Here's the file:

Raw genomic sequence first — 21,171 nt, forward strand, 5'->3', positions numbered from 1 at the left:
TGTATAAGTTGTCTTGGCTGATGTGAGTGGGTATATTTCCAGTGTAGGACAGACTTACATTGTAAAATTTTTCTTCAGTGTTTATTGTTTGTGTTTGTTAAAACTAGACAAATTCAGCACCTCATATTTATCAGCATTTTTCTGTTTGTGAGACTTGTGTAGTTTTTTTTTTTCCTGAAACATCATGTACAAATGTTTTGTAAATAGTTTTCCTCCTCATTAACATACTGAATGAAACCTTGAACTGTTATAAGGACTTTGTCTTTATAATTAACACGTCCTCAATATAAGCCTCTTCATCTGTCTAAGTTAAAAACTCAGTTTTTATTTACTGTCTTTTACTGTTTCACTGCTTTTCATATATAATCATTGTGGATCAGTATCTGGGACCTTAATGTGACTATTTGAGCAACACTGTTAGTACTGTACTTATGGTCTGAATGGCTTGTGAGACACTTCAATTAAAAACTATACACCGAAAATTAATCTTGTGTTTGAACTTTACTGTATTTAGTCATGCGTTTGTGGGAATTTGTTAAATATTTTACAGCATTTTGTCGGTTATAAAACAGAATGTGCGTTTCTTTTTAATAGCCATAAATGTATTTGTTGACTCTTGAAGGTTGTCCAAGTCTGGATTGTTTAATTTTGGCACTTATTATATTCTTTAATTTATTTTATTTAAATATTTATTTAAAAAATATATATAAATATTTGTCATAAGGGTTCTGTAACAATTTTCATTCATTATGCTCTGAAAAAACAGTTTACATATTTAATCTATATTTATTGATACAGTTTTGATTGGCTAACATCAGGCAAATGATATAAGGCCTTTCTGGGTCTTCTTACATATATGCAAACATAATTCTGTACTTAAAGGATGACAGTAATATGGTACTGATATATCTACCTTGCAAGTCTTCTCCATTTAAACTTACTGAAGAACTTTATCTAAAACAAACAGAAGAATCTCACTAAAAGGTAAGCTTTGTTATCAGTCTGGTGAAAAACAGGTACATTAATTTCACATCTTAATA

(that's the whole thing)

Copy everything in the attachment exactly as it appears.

Raw genomic sequence first — 21,171 nt, forward strand, 5'->3', positions numbered from 1 at the left:
TGTATAAGTTGTCTTGGCTGATGTGAGTGGGTATATTTCCAGTGTAGGACAGACTTACATTGTAAAATTTTTCTTCAGTGTTTATTGTTTGTGTTTGTTAAAACTAGACAAATTCAGCACCTCATATTTATCAGCATTTTTCTGTTTGTGAGACTTGTGTAGTTTTTTTTTTTCCTGAAACATCATGTACAAATGTTTTGTAAATAGTTTTCCTCCTCATTAACATACTGAATGAAACCTTGAACTGTTATAAGGACTTTGTCTTTATAATTAACACGTCCTCAATATAAGCCTCTTCATCTGTCTAAGTTAAAAACTCAGTTTTTATTTACTGTCTTTTACTGTTTCACTGCTTTTCATATATAATCATTGTGGATCAGTATCTGGGACCTTAATGTGACTATTTGAGCAACACTGTTAGTACTGTACTTATGGTCTGAATGGCTTGTGAGACACTTCAATTAAAAACTATACACCGAAAATTAATCTTGTGTTTGAACTTTACTGTATTTAGTCATGCGTTTGTGGGAATTTGTTAAATATTTTACAGCATTTTGTCGGTTATAAAACAGAATGTGCGTTTCTTTTTAATAGCCATAAATGTATTTGTTGACTCTTGAAGGTTGTCCAAGTCTGGATTGTTTAATTTTGGCACTTATTATATTCTTTAATTTATTTTATTTAAATATTTATTTAAAAAATATATATAAATATTTGTCATAAGGGTTCTGTAACAATTTTCATTCATTATGCTCTGAAAAAACAGTTTACATATTTAATCTATATTTATTGATACAGTTTTGATTGGCTAACATCAGGCAAATGATATAAGGCCTTTCTGGGTCTTCTTACATATATGCAAACATAATTCTGTACTTAAAGGATGACAGTAATATGGTACTGATATATCTACCTTGCAAGTCTTCTCCATTTAAACTTACTGAAGAACTTTATCTAAAACAAACAGAAGAATCTCACTAAAAGGTAAGCTTTGTTATCAGTCTGGTGAAAAACAGGTACATTAATTTCACATCTTAATA